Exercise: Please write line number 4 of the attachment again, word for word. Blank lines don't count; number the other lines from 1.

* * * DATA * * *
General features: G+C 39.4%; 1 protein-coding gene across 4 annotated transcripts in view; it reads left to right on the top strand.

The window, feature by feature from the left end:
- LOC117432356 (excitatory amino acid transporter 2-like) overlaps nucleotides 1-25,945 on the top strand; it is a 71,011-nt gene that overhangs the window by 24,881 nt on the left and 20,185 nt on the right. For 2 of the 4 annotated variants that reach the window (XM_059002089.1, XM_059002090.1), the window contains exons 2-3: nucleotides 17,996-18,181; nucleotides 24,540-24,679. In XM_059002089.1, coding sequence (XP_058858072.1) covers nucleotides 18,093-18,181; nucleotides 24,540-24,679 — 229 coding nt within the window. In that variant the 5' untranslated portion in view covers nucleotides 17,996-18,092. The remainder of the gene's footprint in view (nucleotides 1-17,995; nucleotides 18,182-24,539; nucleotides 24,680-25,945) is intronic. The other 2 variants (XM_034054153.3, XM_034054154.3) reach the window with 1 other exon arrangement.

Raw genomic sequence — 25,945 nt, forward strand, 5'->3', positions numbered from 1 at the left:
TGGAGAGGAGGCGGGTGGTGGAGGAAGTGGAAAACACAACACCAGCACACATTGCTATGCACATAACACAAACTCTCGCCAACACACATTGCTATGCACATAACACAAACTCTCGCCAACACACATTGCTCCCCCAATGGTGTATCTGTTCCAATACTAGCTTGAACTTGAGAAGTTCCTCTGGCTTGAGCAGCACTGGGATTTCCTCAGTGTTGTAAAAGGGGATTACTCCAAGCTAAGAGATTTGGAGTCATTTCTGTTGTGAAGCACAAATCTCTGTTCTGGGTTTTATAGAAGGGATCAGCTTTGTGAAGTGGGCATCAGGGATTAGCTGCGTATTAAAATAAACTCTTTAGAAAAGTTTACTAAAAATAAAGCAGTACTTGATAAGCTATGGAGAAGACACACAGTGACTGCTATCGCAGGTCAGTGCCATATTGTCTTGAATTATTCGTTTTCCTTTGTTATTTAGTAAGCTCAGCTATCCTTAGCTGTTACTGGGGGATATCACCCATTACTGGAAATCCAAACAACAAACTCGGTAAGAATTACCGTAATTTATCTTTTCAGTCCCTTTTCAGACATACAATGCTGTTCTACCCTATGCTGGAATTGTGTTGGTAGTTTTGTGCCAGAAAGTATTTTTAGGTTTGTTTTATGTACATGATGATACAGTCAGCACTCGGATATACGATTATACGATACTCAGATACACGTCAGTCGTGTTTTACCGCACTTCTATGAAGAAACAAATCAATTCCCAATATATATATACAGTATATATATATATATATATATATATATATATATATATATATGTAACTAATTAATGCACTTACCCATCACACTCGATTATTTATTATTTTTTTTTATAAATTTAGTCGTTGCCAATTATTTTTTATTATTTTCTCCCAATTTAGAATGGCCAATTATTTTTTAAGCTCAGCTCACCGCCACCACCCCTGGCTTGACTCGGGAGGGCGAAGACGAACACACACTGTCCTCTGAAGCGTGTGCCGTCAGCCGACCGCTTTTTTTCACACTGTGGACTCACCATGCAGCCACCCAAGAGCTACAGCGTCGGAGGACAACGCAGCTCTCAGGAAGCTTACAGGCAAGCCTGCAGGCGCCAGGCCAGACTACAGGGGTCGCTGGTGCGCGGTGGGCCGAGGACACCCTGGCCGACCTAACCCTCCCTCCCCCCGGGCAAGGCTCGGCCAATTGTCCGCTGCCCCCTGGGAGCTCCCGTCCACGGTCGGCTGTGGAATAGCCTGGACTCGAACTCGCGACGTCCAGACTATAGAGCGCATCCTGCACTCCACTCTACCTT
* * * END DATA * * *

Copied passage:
Raw genomic sequence — 25,945 nt, forward strand, 5'->3', positions numbered from 1 at the left: